In Oklahoma, a beautiful 2-year old pit bull lost her life on May 15 when she wandered into a neighbors yard. Sadly, the dog name Kaleah, was shot by a Waukomis Police Department officer after returning to her home on South 3rd Street.
It all started when Kaleah jumped the fence on the property belonging to her owners Tim and Chasity McFadden, and ventured into the yard of an elderly woman, who was frightened by the dog. Although the neighbor was able to shoo away the dog, she still found it necessary to call police.
Sometimes the appearance of a pit bull tends to unnerve those who don’t understand the breed. Attempts by the Waukomis Police Department officer’s to get Kaleah into a shed didn’t work. Kaleah was probably trying to get back home and didn’t want to go into the shed.
The officer followed Kaleah onto her property, where he then fired his weapon a total of five times. Kaleah was shot in her two front legs, then the officer shot her in the shoulder, then finally the head to “put her out of her misery.” The excuse he gave Christy on the death of her family dog was Kaleah was “barking, lunging, and acting aggressively.”
We who follow the cases of dogs shot by police hear that so often. Unfortunately, we hear this excuse on an almost daily basis.
In an interview with Enid News, Chief Robert Asch said officer’s were trying to put Kaleah back in her fence where she became aggressive. The chief stands by his officer’s in their decision to shoot the dog.
Tim McFadden said his dog was afraid of guns, and that is likely the reason she started barking. Tim owns Red Dirt Detail, and Kaleah spent a lot of time with him in his shop.
Tim had gone to pick up a 10-foot fence for the dog the day she was killed. Earlier in the day the dog had made an escape, and a friend of his was able to put her back in her fence.
“I think it’s animal cruelty. They shot her, in my eyes, because she was a pit bull,” Tim told Enid News.
Several questions have come up regarding the death of young Kaleah. Christy defends her dog barking, since any good dog is going to bark when someone comes onto it’s territory. But why kill a dog that has come back on its own property. This dog was killed at home. Not next door and not down the street. Kaleah died in the one place where she should have felt safe.
Why didn’t the elderly woman call the McFadden family and ask them to please come and get her dog? Was it really necessary to involve the police when a simple phone call would have solved the problem? Wouldn’t the animal control officer for the area have been a better decision?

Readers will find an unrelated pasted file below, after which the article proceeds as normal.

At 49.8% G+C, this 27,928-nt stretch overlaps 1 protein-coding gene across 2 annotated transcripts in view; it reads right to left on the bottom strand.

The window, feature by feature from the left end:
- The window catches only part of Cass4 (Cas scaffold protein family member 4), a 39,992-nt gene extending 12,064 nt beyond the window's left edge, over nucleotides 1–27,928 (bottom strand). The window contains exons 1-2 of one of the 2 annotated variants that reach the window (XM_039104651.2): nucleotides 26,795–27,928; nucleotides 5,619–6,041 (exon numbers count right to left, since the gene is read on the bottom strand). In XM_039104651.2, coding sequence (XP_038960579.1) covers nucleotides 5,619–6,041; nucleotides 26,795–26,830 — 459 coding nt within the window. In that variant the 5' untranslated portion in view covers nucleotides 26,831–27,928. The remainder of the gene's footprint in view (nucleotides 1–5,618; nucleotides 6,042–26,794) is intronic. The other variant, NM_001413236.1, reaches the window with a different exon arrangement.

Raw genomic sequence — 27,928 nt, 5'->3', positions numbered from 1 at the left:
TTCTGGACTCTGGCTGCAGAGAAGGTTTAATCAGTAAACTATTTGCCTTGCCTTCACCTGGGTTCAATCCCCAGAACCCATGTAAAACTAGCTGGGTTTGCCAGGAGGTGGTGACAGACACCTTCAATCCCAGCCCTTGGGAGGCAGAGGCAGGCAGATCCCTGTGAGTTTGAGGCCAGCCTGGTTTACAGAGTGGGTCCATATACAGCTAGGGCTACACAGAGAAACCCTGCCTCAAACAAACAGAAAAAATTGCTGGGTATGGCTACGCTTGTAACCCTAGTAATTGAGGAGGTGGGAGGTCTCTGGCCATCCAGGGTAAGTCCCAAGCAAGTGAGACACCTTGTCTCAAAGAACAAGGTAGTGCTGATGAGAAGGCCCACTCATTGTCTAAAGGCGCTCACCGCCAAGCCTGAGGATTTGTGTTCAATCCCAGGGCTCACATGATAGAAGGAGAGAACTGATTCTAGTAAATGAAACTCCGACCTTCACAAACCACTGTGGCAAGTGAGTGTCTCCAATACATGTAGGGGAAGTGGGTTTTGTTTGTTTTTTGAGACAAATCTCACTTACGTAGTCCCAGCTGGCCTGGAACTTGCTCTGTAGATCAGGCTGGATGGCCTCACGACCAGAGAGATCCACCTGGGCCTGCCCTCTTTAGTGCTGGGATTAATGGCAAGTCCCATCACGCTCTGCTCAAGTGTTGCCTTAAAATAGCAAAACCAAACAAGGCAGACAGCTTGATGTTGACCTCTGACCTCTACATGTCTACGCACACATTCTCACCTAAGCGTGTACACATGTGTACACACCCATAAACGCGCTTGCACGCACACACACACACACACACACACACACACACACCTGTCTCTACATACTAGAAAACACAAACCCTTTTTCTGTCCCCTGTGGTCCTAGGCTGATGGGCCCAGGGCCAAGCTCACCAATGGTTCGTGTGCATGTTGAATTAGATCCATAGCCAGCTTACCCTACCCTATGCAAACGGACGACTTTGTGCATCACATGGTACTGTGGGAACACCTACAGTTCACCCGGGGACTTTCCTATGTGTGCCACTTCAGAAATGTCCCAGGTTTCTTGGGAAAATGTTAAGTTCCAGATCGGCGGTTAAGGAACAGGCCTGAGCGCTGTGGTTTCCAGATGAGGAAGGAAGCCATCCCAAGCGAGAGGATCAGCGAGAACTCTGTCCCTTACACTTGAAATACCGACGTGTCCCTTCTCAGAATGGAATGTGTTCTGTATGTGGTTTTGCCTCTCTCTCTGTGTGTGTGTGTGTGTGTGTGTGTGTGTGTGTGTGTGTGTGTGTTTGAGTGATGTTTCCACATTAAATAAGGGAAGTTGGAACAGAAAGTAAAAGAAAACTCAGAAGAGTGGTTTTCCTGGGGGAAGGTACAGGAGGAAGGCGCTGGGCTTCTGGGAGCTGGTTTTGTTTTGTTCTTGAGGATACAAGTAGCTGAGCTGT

Police have too many serious calls to answer without having to take time out for a dog who simply got loose, wasn’t hurting anyone, and had returned home.
The Waukomis police must not be very well prepared to deal with dogs. When a dog at large call came in, a well trained officer would have gathered pepper spray or mace, a Taser and perhaps a catch pole to contain the animal.
Why not open the back of the police cruiser and ask the dog if it wants to go for a ride. Many dogs welcome a car ride, and jump in the back seat any chance they get. Animal gets to live, owner gets a citation and the elderly woman feels safe again. Why does the dog always have to die on this type of call?
Why did the officer feel the need to shoot Kaleah four times? Was she still a “threat” after being shot in her two front legs? Even after the should wound, she still may have survived. It was the fatal bullet to the head that took her life. ‘
One bullet missed the dog, which at close range, is unacceptable. The time of the shooting was around 3p.m. when neighborhood children were arriving home from school.
Did Kaleah really have to die to make the neighborhood safe? And why did they have to shoot her so many times? Did officers even take into consideration that a stray bullet could have struck a neighborhood child?
So many unanswered questions. So few police officers who are willing to use non-lethal methods to contain a stray dog
For more of Elisa’s articles on dogs shot by police, click here.